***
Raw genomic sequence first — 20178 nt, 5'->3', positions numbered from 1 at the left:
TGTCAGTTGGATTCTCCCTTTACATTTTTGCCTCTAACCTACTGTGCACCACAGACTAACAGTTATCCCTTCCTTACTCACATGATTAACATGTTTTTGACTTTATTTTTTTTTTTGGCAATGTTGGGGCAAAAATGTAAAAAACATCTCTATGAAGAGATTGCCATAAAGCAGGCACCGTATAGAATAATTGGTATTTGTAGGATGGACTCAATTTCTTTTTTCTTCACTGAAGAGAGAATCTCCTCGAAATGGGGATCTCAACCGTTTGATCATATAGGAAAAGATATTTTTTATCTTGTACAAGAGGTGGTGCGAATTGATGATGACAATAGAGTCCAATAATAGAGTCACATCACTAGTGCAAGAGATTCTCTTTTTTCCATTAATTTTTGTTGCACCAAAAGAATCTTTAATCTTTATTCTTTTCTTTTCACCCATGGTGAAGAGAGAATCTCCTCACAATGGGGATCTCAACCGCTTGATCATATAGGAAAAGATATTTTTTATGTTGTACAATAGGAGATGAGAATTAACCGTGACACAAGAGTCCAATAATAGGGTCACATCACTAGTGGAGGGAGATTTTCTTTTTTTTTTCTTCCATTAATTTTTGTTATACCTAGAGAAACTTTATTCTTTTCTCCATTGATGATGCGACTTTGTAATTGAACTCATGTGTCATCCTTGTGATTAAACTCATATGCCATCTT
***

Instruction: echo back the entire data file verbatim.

Raw genomic sequence first — 20178 nt, 5'->3', positions numbered from 1 at the left:
TGTCAGTTGGATTCTCCCTTTACATTTTTGCCTCTAACCTACTGTGCACCACAGACTAACAGTTATCCCTTCCTTACTCACATGATTAACATGTTTTTGACTTTATTTTTTTTTTTGGCAATGTTGGGGCAAAAATGTAAAAAACATCTCTATGAAGAGATTGCCATAAAGCAGGCACCGTATAGAATAATTGGTATTTGTAGGATGGACTCAATTTCTTTTTTCTTCACTGAAGAGAGAATCTCCTCGAAATGGGGATCTCAACCGTTTGATCATATAGGAAAAGATATTTTTTATCTTGTACAAGAGGTGGTGCGAATTGATGATGACAATAGAGTCCAATAATAGAGTCACATCACTAGTGCAAGAGATTCTCTTTTTTCCATTAATTTTTGTTGCACCAAAAGAATCTTTAATCTTTATTCTTTTCTTTTCACCCATGGTGAAGAGAGAATCTCCTCACAATGGGGATCTCAACCGCTTGATCATATAGGAAAAGATATTTTTTATGTTGTACAATAGGAGATGAGAATTAACCGTGACACAAGAGTCCAATAATAGGGTCACATCACTAGTGGAGGGAGATTTTCTTTTTTTTTTCTTCCATTAATTTTTGTTATACCTAGAGAAACTTTATTCTTTTCTCCATTGATGATGCGACTTTGTAATTGAACTCATGTGTCATCCTTGTGATTAAACTCATATGCCATCTT